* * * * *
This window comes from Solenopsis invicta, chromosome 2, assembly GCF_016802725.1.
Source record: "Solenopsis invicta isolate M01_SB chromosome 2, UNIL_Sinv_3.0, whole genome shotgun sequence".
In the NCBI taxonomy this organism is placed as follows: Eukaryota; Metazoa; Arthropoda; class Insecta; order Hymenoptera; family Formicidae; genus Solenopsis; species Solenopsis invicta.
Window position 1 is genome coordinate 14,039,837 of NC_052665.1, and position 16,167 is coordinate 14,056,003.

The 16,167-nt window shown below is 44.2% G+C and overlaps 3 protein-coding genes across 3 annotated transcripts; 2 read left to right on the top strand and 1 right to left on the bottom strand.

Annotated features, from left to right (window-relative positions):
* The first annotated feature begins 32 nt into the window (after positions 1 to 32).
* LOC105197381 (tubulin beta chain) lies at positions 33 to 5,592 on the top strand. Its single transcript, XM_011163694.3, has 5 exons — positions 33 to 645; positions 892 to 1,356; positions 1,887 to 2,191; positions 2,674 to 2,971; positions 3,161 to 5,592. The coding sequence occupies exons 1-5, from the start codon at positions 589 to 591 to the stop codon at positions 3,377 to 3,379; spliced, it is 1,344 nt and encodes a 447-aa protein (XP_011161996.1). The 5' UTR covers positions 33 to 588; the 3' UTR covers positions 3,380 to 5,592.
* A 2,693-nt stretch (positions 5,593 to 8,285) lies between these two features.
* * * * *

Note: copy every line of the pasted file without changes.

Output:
This window comes from Solenopsis invicta, chromosome 2, assembly GCF_016802725.1.
Source record: "Solenopsis invicta isolate M01_SB chromosome 2, UNIL_Sinv_3.0, whole genome shotgun sequence".
In the NCBI taxonomy this organism is placed as follows: Eukaryota; Metazoa; Arthropoda; class Insecta; order Hymenoptera; family Formicidae; genus Solenopsis; species Solenopsis invicta.
Window position 1 is genome coordinate 14,039,837 of NC_052665.1, and position 16,167 is coordinate 14,056,003.

The 16,167-nt window shown below is 44.2% G+C and overlaps 3 protein-coding genes across 3 annotated transcripts; 2 read left to right on the top strand and 1 right to left on the bottom strand.

Annotated features, from left to right (window-relative positions):
* The first annotated feature begins 32 nt into the window (after positions 1 to 32).
* LOC105197381 (tubulin beta chain) lies at positions 33 to 5,592 on the top strand. Its single transcript, XM_011163694.3, has 5 exons — positions 33 to 645; positions 892 to 1,356; positions 1,887 to 2,191; positions 2,674 to 2,971; positions 3,161 to 5,592. The coding sequence occupies exons 1-5, from the start codon at positions 589 to 591 to the stop codon at positions 3,377 to 3,379; spliced, it is 1,344 nt and encodes a 447-aa protein (XP_011161996.1). The 5' UTR covers positions 33 to 588; the 3' UTR covers positions 3,380 to 5,592.
* A 2,693-nt stretch (positions 5,593 to 8,285) lies between these two features.